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This is getting weird - there seems to be NO published info whatever on the bitrate of the K2 system. The only published data is a chart from Innovv showing storage used by the K2 system vs. the older C5.

Based on that, I estimate the K2 is recording at about 28 Mbit/s. Not too shabby.

One of the vendors (OCDTronic) says in an Amazon review comment that there's a special "private" firmware which can optionally boost the bitrate of the K2 for higher-quality video, at the expense of storage efficiency. You do need a faster SD card (U3) to work with it. I've asked about this over at the Dashcamtalk.com forums but it may take some time for a response.
 

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Sorry it took so long...

My InovvK2 files are 1 minute long and report as 91,823 KB... You can probably figure out the bitrate from that. They are [email protected] and I have turned OFF the sound.

I thought I had posted this link before, but I guess that was just an undeveloped draft... CarCamCentral has put together a pretty good set of articles (and a video) about SD cards and using them in surveillance applications. They are also still actively updating it for the new cards coming on the market. I linked the article because I prefer to read, but you can probably find a link to the video embedded in their article or just google it.

I have started putting the Samsung Pro Endurance in whenever a new SD card is needed (even in the cell phones). I typically run 128GB as a primary and keep a smaller one (which may not be the top end stuff) in each vehicle as a backup. I also carry an SD card reader (in the zipper pocket of my riding jacket) that can be plugged into the micro USB on my cell phone so I can copy large blocks of video on the road if needed. I recently copied a full card dump to the computer and it contains about 1,350x 1 minute files. Divide by two for front and rear and you get about 11.25 hours of record time.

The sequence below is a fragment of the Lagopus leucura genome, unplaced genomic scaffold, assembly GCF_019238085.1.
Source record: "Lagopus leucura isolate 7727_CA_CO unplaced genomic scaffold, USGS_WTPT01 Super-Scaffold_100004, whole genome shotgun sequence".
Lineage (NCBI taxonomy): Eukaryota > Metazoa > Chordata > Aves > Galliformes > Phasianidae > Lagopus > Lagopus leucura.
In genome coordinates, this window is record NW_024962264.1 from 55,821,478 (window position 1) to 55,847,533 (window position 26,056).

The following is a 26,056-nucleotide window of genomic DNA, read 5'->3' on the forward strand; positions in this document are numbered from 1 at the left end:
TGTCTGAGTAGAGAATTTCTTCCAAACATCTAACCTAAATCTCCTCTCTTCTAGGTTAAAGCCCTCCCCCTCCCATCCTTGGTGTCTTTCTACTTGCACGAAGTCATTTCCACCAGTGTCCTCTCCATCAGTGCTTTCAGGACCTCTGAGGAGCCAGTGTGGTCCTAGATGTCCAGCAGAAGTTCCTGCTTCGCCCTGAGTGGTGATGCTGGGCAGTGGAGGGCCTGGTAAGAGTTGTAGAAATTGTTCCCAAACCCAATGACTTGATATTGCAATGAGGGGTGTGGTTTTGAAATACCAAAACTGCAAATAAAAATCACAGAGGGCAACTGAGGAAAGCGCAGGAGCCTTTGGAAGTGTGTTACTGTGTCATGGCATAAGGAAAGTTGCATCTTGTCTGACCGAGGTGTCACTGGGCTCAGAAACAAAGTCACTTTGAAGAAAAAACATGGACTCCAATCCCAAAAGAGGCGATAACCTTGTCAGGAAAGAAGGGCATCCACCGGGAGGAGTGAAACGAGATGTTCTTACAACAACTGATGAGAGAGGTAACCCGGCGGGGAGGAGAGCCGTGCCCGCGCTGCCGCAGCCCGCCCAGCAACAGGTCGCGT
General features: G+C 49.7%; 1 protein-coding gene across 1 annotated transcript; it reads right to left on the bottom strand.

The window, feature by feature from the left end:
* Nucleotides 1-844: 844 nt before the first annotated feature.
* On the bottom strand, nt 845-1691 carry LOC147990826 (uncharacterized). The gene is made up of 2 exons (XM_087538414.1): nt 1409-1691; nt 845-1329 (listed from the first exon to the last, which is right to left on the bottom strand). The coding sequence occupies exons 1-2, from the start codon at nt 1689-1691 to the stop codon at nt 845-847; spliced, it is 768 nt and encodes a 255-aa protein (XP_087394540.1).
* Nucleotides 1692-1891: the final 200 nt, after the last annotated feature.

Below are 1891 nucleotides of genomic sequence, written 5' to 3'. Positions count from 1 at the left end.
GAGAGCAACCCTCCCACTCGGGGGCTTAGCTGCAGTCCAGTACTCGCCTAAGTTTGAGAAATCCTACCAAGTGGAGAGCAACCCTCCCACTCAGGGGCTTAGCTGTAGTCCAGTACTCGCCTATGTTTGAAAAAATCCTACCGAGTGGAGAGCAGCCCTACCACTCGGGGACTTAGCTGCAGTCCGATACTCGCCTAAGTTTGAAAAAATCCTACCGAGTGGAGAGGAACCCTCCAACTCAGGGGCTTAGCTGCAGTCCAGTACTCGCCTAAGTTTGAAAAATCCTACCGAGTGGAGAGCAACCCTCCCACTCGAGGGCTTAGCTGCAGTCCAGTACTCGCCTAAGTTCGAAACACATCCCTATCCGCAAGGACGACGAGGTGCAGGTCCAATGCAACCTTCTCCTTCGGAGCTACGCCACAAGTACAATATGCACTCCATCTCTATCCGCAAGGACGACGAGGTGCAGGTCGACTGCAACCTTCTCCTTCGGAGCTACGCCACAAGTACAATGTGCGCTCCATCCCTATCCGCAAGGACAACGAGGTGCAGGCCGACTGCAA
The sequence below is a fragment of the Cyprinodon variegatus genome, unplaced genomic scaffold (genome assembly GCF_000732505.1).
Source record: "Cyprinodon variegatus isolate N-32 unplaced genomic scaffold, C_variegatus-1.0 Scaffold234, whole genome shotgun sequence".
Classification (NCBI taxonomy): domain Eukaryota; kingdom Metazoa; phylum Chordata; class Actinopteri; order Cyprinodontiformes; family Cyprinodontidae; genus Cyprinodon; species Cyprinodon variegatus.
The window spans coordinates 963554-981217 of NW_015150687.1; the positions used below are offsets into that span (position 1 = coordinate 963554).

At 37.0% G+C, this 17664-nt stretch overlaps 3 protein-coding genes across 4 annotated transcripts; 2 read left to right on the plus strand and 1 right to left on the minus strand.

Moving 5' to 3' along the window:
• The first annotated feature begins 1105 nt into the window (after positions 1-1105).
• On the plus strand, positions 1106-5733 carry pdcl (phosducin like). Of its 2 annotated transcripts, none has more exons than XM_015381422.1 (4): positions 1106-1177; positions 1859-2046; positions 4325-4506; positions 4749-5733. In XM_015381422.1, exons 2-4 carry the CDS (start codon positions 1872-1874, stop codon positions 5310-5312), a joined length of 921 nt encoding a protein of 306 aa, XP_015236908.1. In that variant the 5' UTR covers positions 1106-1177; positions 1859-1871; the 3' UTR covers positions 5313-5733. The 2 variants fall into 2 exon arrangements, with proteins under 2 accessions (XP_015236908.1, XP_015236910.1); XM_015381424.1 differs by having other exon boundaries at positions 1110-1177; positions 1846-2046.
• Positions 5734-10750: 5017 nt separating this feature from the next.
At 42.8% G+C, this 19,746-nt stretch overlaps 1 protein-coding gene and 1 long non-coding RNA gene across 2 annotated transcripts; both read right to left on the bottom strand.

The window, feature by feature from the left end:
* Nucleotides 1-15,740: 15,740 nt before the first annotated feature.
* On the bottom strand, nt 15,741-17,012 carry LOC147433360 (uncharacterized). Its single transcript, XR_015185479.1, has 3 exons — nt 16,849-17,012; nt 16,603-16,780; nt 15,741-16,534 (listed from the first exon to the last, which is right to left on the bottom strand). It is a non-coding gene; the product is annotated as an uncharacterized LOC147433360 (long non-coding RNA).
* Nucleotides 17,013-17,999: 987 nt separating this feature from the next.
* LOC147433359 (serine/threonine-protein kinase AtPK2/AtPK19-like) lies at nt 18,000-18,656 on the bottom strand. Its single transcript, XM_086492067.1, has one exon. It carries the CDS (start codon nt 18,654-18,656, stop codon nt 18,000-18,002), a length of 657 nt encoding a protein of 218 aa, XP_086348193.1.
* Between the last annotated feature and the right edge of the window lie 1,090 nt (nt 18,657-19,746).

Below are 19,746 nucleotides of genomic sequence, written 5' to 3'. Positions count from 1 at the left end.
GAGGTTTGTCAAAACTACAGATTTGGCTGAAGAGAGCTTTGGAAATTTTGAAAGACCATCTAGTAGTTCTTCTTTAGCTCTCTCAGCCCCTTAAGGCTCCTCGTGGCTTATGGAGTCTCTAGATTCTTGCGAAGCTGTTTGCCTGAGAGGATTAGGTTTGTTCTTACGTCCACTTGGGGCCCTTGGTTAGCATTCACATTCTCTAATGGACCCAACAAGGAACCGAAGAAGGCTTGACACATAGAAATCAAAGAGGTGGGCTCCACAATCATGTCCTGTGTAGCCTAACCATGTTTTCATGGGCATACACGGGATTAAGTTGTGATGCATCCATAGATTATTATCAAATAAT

I have generally only used the WiFi to monitor real time video (for installation/alignment). Occasionally, if something rare occurs on the way to work I'll scan/review and maybe copy one or two 1 minute files to my phone using WiFi if I want to show the buddies. However, given the huge recording volume of 128GB it is generally safe to wait until I get home then remove the card and plug it into a USB 3.0 port directly. WiFi will always be cold molasses compared to direct copy by mounting the card. Just make sure you are using a port that is at least USB 3.0.

As for the interface and function, it was adequate to get the job done. They all have different ways of doing things, but are generally intuitive enough to not need instructions. I thought I came across a video that demos the InnovvK2 app somewhere, but could be imagining things.

I have an A129S in my son's car. It does a pretty good job for forward looking only. It has the nice Sony (hence the "S") camera chip. It can do 4K, parking recording, and a bunch of other things that I never use. I pretty much just set it to 1080P and don't use any of its fanciness. I've heard that model generally recommended as the best bang for the buck dashcam since they are only about $99 US.

However, I use Thinkware units in all my other cars. The budget Thinkware for the other kid's car is about half the price of the fancy ones in the adults' cars, but it's well provisioned for the price. It has 1080P on the front, but only 720P on the rear camera. Its parking mode is buffered so you get several seconds before the bump/motion as well. I think it is set for -5s +10s. Viofo also makes a two camera budget unit (for the same price as the Thinkware budget unit) that is 1080P on both ends but it doesn't buffer it's parking mode. You only get the bump/motion (+start to record time) forward.
 

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Thanks, that seems to work out to 12 Mbit/s. I'll take a look at some of the files from my A129. Seems odd that the bitrates would be so wildly different (20 vs. 12 Mbit/s) between the A129 and K2 systems. Maybe it's a heat-management thing?

Buffered parking mode is supposed to be added to the A129 Duo via firmware update "soon." Supposedly they beta testing it, but I'll believe it when I see it. Don't care much, as I generally use motion-sensing mode.
 

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Bitrate may also be limited by the hardware in the K2... Processor too slow, or data bus or both. Otherwise they could increase it with a firmware update. Or maybe even give us the choice between constant and variable in the on board menus. Or maybe just the designers' idea of a better balance between quality and storage capacity.